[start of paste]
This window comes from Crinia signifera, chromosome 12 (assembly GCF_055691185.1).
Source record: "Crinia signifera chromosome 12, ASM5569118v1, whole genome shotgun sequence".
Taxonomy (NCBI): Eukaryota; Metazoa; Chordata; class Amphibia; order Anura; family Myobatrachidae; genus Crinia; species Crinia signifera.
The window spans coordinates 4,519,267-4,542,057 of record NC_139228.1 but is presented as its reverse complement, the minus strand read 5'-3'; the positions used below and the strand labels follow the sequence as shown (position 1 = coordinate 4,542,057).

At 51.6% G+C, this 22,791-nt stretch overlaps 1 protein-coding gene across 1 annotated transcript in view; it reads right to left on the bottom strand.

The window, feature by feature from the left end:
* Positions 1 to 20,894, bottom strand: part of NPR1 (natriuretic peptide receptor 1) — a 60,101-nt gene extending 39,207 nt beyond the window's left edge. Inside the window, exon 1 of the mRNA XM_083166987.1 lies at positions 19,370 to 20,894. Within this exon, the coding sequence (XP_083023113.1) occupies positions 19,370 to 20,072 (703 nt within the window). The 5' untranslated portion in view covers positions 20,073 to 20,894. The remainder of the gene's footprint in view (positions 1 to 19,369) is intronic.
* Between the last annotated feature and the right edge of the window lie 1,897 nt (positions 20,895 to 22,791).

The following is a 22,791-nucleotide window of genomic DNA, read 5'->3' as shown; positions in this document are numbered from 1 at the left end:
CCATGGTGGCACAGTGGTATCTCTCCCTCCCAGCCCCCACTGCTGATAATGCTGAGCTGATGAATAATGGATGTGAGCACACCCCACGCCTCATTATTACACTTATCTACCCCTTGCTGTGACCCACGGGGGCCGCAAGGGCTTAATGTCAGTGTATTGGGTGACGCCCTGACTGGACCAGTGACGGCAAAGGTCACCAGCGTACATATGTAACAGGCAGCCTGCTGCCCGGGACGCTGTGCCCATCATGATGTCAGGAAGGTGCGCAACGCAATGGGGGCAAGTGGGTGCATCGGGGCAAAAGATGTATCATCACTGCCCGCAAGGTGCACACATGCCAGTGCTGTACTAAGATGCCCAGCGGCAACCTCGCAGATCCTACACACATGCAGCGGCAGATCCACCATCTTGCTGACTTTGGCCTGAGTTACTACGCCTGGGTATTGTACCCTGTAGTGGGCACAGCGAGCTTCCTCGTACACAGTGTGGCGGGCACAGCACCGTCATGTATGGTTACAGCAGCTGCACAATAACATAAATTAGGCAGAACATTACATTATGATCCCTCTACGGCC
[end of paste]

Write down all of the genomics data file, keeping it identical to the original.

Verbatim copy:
This window comes from Crinia signifera, chromosome 12 (assembly GCF_055691185.1).
Source record: "Crinia signifera chromosome 12, ASM5569118v1, whole genome shotgun sequence".
Taxonomy (NCBI): Eukaryota; Metazoa; Chordata; class Amphibia; order Anura; family Myobatrachidae; genus Crinia; species Crinia signifera.
The window spans coordinates 4,519,267-4,542,057 of record NC_139228.1 but is presented as its reverse complement, the minus strand read 5'-3'; the positions used below and the strand labels follow the sequence as shown (position 1 = coordinate 4,542,057).

At 51.6% G+C, this 22,791-nt stretch overlaps 1 protein-coding gene across 1 annotated transcript in view; it reads right to left on the bottom strand.

The window, feature by feature from the left end:
* Positions 1 to 20,894, bottom strand: part of NPR1 (natriuretic peptide receptor 1) — a 60,101-nt gene extending 39,207 nt beyond the window's left edge. Inside the window, exon 1 of the mRNA XM_083166987.1 lies at positions 19,370 to 20,894. Within this exon, the coding sequence (XP_083023113.1) occupies positions 19,370 to 20,072 (703 nt within the window). The 5' untranslated portion in view covers positions 20,073 to 20,894. The remainder of the gene's footprint in view (positions 1 to 19,369) is intronic.
* Between the last annotated feature and the right edge of the window lie 1,897 nt (positions 20,895 to 22,791).

The following is a 22,791-nucleotide window of genomic DNA, read 5'->3' as shown; positions in this document are numbered from 1 at the left end:
CCATGGTGGCACAGTGGTATCTCTCCCTCCCAGCCCCCACTGCTGATAATGCTGAGCTGATGAATAATGGATGTGAGCACACCCCACGCCTCATTATTACACTTATCTACCCCTTGCTGTGACCCACGGGGGCCGCAAGGGCTTAATGTCAGTGTATTGGGTGACGCCCTGACTGGACCAGTGACGGCAAAGGTCACCAGCGTACATATGTAACAGGCAGCCTGCTGCCCGGGACGCTGTGCCCATCATGATGTCAGGAAGGTGCGCAACGCAATGGGGGCAAGTGGGTGCATCGGGGCAAAAGATGTATCATCACTGCCCGCAAGGTGCACACATGCCAGTGCTGTACTAAGATGCCCAGCGGCAACCTCGCAGATCCTACACACATGCAGCGGCAGATCCACCATCTTGCTGACTTTGGCCTGAGTTACTACGCCTGGGTATTGTACCCTGTAGTGGGCACAGCGAGCTTCCTCGTACACAGTGTGGCGGGCACAGCACCGTCATGTATGGTTACAGCAGCTGCACAATAACATAAATTAGGCAGAACATTACATTATGATCCCTCTACGGCC